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    • Hi there. Hmm. The analogies you use are rather interesting. How does SLA research show that language teaching is on shaky grounds? I would think that we are heads up compared to other disciplines. Thanks to the commercial interests in language teaching, English language teaching that is, Applied Linguistics has come into its own. We have come to see the messiness of language teaching/learning and there is an ever growing interest in SLA. It is a sign of the health of the discipline. Isn’t it? I asked my colleague in the math department, if there were any studies of math acquisition. He was a bit puzzled by the question and later sent me some papers about general learning theory. I am sure that there is specialized literature on the matter, but you need to look carefully. You are correct in pointing out that some of the answers in defense of coursebooks are no good. That’s why they should not be used as a straw-man in the debate. The reference to the Rifle Association is a bit too loaded, even when we discuss Headways, don’t you think so? About the mechanic and the manual. Do you think the analogy is correct? You must refer to the teacher’s edition when pointing out the manual aspect of textbooks. I often ignore the teacher’s edition and go with the student book. The teacher’s edition slows me down, and they are at risk of exceeding the weight one should carry. On paradigm shift. I think there is one under way in plain sight. The book, as format, is obsolete. As technology is has had its heyday and is soon out the door. I think there is greater worry in a world that can digitally track every move for good or for bad. And then I can volunteer another offer another dumb argument frequently cited in context that sees no danger in a gun as, they say, it is the use that makes it an ugly thing.

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      • Hi Thom,

        SLA research shows beyond any reasonable doubt that coursebooks are based on these 3 false assumptions:
        1.Declarative knowledge is converted to procedural knowledge by the presentation and practice of discrete items of grammar.
        2.SLA is a process of learning these discrete items one by one in an accumulative way.
        3.Learners learn what they’re taught when they’re taught it.
        (BTW, substituting “lexical chunks” for “discrete items of grammar” does little to change this.)

        Using the coursebook in your own way rather than following the manual doesn’t make much difference unless you rip out all the pages and use them following some very different organising principle.

        If “the book as format, is obsolete” when do you think we’ll stop using coursebooks? Will we use the Headway Apps instead?

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      • Hi Geoff,

        I think I replied to this “I’m in total agreement–the overwhelming evidence, from the worlds of SLA and from the everyday world of well-qualified, experienced teachers, is that the ‘ELT status quo’ stands on pretty shaky foundations” (paulwalsh says:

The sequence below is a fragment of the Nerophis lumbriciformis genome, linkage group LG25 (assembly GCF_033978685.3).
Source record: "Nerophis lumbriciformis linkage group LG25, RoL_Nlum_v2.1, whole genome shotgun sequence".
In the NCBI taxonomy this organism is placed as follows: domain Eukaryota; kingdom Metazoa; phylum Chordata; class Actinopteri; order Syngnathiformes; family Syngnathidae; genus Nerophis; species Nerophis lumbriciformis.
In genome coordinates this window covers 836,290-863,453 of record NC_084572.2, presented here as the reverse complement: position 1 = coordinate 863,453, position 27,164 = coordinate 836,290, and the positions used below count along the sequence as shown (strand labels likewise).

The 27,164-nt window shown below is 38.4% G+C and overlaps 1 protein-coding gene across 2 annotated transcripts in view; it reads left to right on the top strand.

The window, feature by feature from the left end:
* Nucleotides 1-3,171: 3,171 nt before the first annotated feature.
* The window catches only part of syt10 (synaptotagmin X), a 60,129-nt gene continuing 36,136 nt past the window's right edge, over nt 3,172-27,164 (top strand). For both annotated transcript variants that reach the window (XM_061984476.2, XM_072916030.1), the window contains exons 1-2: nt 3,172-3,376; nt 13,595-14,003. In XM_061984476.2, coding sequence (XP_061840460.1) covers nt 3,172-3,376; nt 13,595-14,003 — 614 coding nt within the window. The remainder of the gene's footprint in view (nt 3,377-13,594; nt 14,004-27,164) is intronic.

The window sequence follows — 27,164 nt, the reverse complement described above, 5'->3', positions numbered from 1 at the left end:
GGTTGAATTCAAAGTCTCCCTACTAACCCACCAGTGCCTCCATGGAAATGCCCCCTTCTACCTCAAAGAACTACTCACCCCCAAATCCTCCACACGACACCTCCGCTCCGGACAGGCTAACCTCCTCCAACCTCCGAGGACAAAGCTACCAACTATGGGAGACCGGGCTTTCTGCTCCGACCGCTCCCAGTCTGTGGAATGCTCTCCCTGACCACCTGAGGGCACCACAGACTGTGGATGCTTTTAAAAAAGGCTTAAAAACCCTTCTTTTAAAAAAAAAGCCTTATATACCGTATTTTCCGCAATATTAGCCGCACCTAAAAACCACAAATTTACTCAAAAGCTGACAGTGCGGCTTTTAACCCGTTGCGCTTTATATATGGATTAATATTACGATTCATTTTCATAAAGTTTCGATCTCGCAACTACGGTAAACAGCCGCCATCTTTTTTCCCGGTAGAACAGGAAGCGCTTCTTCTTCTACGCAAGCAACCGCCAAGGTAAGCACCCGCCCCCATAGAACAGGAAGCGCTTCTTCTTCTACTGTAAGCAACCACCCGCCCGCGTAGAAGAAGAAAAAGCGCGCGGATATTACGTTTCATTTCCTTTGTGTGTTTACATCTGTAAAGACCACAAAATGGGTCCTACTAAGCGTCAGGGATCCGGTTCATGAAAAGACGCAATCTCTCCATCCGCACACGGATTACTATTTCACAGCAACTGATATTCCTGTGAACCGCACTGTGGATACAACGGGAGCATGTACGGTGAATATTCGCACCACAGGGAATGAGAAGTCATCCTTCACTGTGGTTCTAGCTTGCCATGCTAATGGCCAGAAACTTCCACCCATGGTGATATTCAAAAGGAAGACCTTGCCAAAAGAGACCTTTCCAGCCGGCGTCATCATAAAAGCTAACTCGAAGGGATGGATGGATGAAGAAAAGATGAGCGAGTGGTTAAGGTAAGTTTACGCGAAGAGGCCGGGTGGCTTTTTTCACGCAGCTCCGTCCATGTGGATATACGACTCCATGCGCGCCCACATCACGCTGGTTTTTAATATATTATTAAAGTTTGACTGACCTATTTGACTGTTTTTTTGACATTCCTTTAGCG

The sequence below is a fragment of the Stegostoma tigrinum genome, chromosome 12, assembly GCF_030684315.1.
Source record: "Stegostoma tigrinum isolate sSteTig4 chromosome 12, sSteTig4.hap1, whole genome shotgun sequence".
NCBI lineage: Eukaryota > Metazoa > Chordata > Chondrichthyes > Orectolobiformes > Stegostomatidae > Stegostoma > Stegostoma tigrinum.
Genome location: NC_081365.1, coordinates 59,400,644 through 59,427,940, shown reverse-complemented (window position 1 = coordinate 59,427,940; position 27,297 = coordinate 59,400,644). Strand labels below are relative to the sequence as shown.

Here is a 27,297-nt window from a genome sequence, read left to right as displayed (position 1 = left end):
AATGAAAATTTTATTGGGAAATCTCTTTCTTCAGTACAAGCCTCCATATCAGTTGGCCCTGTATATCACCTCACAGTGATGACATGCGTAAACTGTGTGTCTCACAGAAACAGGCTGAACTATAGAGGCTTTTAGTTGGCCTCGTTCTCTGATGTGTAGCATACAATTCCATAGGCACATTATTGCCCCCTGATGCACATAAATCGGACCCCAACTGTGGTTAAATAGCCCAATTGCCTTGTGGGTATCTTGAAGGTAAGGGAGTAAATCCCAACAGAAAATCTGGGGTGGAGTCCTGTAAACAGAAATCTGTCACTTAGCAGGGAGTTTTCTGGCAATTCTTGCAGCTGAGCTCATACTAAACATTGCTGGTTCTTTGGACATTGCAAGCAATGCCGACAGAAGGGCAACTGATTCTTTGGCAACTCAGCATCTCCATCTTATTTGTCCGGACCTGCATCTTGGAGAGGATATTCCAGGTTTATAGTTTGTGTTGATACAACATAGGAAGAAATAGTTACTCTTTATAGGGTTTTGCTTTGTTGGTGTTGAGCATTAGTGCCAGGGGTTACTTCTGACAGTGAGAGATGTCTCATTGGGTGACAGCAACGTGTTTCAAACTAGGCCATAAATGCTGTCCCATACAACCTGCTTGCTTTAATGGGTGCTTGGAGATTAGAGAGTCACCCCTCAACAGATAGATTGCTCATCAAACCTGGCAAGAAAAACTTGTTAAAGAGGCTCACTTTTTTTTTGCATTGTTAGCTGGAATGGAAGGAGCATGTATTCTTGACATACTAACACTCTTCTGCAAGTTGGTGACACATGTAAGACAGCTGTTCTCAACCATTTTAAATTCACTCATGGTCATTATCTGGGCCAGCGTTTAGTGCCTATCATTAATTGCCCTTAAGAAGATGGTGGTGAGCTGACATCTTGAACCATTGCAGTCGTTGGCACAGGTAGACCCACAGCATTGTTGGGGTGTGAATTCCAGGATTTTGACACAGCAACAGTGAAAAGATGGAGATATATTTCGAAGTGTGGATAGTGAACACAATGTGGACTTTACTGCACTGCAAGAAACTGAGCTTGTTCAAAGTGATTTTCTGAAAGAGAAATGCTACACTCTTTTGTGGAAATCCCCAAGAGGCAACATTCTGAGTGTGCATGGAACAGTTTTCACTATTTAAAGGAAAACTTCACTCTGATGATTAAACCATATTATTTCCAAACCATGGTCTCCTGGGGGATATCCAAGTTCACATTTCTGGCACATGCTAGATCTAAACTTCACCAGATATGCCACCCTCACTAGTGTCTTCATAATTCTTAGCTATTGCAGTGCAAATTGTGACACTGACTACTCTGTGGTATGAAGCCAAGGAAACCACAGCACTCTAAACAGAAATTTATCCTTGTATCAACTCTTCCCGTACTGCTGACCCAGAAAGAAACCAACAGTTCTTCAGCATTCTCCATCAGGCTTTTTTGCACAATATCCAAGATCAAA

August 25, 2015 at 6:48 pm). What I try to say is that the language teaching profession is well served by a very productive SLA research tradition and that many practitioners in ELT are keenly aware of the fact that what we teach is not necessarily what students learn. I agree that in places we are still plagued with an understanding of learning that is linear and sequential, but I would guess that many teachers have by now a more sophisticated understanding of the learning process.

        Your points go back to your original comment on the disjuncture between the dynamic, non-linear, and complex nature of language learning (and one could argue–all learning) and the coursebook format / content.

        The raison d’être for course books must be a composite of many different factors.

        I do not think that SLA shows that coursebooks are based on any assumptions. If any assuming is done it’s entirely the writers’. I am pretty sure that most authors would agree with the understanding of language as chaotic system. I talked to some authors who threw in all tenses in one chapter in a beginner course with the assumption that students should get to see things early on–because it is not about mastering, but about exposing. I have heard others argue against PPP approaches to teaching and what alternatives to choose.

        To your points:

        1. “Declarative knowledge is converted to procedural knowledge by the presentation and practice of discrete items of grammar”
        I think there are three ideas fused together here. On the one hand there is the question of how declarative can become procedural. On the other we have a methodology practice (present-practice) and thirdly the idea of discrete items of grammar. To the first, I think declarative can become procedural and vice versa. Then, present and practice can be successful. I see problems with the last idea of discrete items of grammar. This is really very much a question of what one’s view on the nature of language is. Personally I think it is flawed to think in terms of grammar items as being the object of learning. This, of course, needs another discussion.
        2. Yes indeed. Very flawed notion if it does indeed inform coursebook construction. But then, do coursebook writers have this explicit or implicit view? Does coursebook design betray this position, once taught = once learned? I think authors revisit “items” (whatever we mean by that) and suggest the opposite. Maybe it could be realized more effectively.
        3. The teaching = learning fallacy has been talked about for some time now. I’d be surprised if authors could still live by it.